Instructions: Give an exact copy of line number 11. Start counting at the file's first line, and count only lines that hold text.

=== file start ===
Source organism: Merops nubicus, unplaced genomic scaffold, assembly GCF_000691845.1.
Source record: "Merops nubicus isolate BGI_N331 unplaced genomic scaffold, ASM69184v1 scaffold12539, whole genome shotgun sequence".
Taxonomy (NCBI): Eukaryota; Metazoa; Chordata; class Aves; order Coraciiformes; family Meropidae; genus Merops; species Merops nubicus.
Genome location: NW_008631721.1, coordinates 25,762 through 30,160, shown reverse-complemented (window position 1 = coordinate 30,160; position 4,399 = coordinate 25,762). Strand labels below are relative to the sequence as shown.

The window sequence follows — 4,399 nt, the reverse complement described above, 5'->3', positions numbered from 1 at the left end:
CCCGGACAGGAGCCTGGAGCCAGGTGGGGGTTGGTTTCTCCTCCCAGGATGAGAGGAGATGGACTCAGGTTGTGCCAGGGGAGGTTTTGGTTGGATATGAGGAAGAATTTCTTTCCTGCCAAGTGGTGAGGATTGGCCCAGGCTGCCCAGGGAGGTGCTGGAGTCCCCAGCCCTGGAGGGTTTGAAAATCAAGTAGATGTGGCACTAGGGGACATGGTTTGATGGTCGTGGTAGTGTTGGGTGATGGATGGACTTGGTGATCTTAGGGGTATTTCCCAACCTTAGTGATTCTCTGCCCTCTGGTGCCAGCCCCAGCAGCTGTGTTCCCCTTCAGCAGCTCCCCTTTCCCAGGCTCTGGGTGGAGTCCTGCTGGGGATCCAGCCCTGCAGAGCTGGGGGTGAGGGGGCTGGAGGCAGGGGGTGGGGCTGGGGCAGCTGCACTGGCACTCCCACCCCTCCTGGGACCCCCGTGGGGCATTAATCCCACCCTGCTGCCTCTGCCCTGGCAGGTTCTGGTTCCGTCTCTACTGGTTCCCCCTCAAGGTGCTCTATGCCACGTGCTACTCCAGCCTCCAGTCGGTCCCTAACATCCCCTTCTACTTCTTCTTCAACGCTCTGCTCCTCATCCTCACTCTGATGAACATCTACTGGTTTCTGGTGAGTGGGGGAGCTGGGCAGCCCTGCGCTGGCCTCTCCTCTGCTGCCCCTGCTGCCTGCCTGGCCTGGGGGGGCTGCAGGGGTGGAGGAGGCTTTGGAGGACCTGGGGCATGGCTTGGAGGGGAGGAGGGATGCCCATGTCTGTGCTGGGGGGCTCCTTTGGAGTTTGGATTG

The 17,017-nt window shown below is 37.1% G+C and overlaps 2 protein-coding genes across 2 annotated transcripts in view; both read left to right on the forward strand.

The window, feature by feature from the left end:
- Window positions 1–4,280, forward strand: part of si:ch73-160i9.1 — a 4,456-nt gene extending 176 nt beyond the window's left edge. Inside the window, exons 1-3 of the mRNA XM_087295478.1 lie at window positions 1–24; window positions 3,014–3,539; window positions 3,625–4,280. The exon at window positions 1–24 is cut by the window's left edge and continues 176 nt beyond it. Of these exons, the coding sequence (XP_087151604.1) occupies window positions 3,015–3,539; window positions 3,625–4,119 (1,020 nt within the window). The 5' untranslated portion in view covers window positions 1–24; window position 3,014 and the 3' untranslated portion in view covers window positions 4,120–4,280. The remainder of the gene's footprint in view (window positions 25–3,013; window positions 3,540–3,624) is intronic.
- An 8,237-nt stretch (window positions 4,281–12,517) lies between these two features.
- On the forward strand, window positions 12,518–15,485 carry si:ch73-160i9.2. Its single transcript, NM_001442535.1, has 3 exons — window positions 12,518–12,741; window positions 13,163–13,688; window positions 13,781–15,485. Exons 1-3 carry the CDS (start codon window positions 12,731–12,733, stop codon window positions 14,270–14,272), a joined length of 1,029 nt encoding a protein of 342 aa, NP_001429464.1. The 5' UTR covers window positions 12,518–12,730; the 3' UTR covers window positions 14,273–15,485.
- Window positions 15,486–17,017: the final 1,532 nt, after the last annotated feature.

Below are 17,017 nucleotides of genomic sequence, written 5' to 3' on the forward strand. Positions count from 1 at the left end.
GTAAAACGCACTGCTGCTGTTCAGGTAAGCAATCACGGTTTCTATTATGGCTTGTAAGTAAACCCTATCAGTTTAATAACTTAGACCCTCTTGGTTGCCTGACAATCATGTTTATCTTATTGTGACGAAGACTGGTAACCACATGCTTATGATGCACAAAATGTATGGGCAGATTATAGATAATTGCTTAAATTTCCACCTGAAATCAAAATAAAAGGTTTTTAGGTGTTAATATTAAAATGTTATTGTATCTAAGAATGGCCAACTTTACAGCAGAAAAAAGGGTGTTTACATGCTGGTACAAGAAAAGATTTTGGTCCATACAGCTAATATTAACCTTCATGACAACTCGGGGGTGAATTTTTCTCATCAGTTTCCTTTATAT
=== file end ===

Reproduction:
- On the forward strand, window positions 12,518–15,485 carry si:ch73-160i9.2. Its single transcript, NM_001442535.1, has 3 exons — window positions 12,518–12,741; window positions 13,163–13,688; window positions 13,781–15,485. Exons 1-3 carry the CDS (start codon window positions 12,731–12,733, stop codon window positions 14,270–14,272), a joined length of 1,029 nt encoding a protein of 342 aa, NP_001429464.1. The 5' UTR covers window positions 12,518–12,730; the 3' UTR covers window positions 14,273–15,485.